In January 2018, SPACE for Gosforth, together with SPACE for Heaton and SPACE for Jesmond wrote to Newcastle City Council to express our concern that no cycle ways and few pavements are cleared of ice in winter, despite it being the Council’s own policy to encourage people to walk and cycle more often.
UK Roads Liaison Group best practice for local authorities suggests that snow and ice clearing approaches should be developed with local stakeholders and so we asked that this be discussed as part of the Cycle Stakeholder Forum on Thursday 25 January 2018.
We also shared the following map that shows that if you were to try to cycle using the currently gritted network you would have to use either 40mph+ or multi-lane roads to enter the city from the north, east or south.
Following discussion at the Cycle Stakeholder Forum, we understand that:
- The Council does have a winter service plan that covers current operation including some pavements but not cycle lanes.
- The Council will do a review after March of the service plan and will consider the points raised in our letter as part of that review.
- The output from that review will be brought back to the Cycle Stakeholder forum for further discussion and action.
Details for the Newcastle Cycle Stakeholder Forum can be found on the Newcastle City Council website.
Re: De-icing pavements and cycle routes in winter.
We are writing as we are concerned by the Council’s current stance that no cycle ways and few pavements are cleared of ice in winter and that this is leading to a number of negative consequences, not least the potential and actual injury of people cycling or walking.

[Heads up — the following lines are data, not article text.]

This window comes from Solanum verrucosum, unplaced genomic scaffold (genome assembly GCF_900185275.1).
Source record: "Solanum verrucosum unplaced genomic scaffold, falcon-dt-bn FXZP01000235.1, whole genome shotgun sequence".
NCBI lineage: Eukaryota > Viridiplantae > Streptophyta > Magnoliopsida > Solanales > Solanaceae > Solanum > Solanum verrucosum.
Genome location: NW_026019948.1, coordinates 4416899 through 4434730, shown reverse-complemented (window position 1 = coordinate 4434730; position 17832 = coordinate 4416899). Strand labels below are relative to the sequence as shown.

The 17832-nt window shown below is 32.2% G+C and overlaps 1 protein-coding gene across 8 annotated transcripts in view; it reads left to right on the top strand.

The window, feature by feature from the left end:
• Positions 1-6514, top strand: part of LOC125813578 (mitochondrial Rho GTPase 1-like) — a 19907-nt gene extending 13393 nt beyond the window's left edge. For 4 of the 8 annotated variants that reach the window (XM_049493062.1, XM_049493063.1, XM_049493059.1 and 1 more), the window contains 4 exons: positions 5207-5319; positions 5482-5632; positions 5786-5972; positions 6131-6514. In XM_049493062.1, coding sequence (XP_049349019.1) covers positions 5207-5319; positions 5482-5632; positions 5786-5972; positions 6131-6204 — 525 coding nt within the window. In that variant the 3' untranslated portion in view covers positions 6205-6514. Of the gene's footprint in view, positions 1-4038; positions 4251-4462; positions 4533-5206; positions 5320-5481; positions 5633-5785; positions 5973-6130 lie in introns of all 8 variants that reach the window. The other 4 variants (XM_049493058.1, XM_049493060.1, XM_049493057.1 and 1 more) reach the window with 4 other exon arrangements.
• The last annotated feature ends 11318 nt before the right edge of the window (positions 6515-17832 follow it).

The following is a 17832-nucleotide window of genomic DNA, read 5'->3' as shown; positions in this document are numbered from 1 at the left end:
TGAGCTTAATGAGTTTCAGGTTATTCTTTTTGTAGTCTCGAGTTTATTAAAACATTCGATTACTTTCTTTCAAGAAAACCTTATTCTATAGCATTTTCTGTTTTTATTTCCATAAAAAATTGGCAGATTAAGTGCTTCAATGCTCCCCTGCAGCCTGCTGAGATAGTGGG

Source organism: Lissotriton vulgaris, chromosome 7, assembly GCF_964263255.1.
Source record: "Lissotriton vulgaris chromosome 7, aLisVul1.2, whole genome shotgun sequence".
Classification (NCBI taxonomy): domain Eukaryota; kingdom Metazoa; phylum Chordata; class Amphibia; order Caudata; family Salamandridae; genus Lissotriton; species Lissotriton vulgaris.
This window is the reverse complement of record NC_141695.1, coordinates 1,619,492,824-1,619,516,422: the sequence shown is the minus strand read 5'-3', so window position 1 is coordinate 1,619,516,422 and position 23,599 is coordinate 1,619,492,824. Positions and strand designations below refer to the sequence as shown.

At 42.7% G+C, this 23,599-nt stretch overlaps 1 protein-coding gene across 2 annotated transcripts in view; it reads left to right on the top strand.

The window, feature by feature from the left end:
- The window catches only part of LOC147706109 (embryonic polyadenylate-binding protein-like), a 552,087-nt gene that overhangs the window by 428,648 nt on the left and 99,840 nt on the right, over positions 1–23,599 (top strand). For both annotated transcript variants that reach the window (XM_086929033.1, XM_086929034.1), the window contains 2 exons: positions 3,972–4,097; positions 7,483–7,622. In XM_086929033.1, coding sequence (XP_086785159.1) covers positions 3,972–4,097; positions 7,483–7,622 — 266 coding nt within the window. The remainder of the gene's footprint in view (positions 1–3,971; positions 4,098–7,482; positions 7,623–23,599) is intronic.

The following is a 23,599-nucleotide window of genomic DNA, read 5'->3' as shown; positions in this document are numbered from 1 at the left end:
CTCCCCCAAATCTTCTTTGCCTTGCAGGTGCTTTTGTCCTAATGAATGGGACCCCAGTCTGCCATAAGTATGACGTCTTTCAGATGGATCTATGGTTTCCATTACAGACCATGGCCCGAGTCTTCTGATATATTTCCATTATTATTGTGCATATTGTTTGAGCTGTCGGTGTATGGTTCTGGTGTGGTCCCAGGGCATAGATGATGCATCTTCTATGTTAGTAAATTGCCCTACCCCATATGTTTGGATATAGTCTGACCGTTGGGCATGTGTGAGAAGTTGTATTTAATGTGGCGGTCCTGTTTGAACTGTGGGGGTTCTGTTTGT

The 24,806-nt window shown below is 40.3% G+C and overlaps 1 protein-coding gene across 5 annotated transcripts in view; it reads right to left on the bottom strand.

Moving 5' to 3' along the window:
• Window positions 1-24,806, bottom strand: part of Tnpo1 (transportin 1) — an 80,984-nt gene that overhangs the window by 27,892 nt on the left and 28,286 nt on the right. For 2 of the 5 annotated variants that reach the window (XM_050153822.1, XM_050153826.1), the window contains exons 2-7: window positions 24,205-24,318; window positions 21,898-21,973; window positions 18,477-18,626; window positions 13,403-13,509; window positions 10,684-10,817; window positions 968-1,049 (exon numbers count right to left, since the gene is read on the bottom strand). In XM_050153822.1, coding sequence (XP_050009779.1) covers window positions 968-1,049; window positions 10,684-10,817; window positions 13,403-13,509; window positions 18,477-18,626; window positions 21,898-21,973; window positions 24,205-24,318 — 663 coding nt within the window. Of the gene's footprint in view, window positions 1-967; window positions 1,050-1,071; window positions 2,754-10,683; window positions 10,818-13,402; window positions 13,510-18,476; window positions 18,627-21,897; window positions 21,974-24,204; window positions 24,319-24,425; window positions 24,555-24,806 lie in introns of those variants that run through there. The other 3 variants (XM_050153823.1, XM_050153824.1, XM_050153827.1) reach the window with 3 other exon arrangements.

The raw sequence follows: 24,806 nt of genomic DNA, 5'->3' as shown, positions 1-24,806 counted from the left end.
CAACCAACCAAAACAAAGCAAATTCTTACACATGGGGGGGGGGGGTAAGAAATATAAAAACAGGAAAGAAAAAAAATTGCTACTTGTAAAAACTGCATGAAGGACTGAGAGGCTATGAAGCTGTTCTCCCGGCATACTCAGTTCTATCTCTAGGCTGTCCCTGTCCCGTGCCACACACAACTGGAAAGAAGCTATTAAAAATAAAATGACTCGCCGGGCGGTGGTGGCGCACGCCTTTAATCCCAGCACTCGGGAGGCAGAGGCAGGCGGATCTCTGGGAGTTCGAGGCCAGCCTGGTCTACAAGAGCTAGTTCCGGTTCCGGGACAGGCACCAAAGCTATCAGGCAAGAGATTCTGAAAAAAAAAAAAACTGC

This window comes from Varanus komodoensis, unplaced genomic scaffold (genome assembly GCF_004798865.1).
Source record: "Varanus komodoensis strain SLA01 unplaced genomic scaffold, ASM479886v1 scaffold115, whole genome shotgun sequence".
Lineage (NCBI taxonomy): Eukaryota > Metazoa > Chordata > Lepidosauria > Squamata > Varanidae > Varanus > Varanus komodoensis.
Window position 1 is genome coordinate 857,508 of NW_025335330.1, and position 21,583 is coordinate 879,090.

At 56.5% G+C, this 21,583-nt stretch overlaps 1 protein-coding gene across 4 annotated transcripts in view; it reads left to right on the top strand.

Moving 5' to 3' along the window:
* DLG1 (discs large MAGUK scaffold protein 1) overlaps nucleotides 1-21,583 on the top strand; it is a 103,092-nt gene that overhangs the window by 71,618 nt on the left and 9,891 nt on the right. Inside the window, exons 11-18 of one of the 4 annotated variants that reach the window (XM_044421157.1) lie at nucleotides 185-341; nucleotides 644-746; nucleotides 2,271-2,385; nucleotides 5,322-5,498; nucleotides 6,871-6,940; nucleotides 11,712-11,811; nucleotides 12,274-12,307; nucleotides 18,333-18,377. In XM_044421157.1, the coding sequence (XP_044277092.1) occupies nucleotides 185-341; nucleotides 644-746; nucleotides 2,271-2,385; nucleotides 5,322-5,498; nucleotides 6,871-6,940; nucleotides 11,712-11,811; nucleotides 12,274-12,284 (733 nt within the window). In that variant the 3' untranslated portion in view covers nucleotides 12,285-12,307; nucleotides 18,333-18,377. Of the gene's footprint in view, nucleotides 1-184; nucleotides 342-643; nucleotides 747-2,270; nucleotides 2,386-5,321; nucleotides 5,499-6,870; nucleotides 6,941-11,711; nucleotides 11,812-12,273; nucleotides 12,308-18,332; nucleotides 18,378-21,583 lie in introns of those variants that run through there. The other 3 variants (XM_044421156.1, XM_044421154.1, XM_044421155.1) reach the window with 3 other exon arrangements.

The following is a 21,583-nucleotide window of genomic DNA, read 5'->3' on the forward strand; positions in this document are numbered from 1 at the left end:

From speaking to Council officers we understand that budget is a significant issue, although also a matter of prioritisation as clearly the Council does have a budget for gritting including via its contract with Colas Ltd (1). That prioritisation however seems to be largely at odds with the Council’s own strategy. It is also at odds with UK Roads Liaison Group best practice guidance (2) as applied to the implementation of section 41 part 1A of the Highways Act 1980 which states that Newcastle Council as a highways authority is “under a duty to ensure, so far as is reasonably practicable, that safe passage along a highway is not endangered by snow or ice.” (3)
Clearly under current policy, safe passage for people walking or cycling is endangered, and many might consider advice for people cycling to stick to the gritted network to be unacceptable given the only gritted routes into the city are dual carriageway and often with speeds that mean any collision would lead to serious injury or death.
It is also easy to determine that it would be reasonably practicable to de-ice the City’s main cycle routes and pavements both from the fact that a number of other local authorities do so and from the legal definition of ‘reasonably practicable’ that requires that risks must be averted unless there is a gross disproportion between the costs and benefits of doing so (4). In this case the benefits are obvious in reducing harm, in supporting Council strategy to promoting sustainable transport choices (Policy CS13); in meeting national air quality targets; and in maintaining access to the city for people who wish to, or have no choice but to, walk or cycle.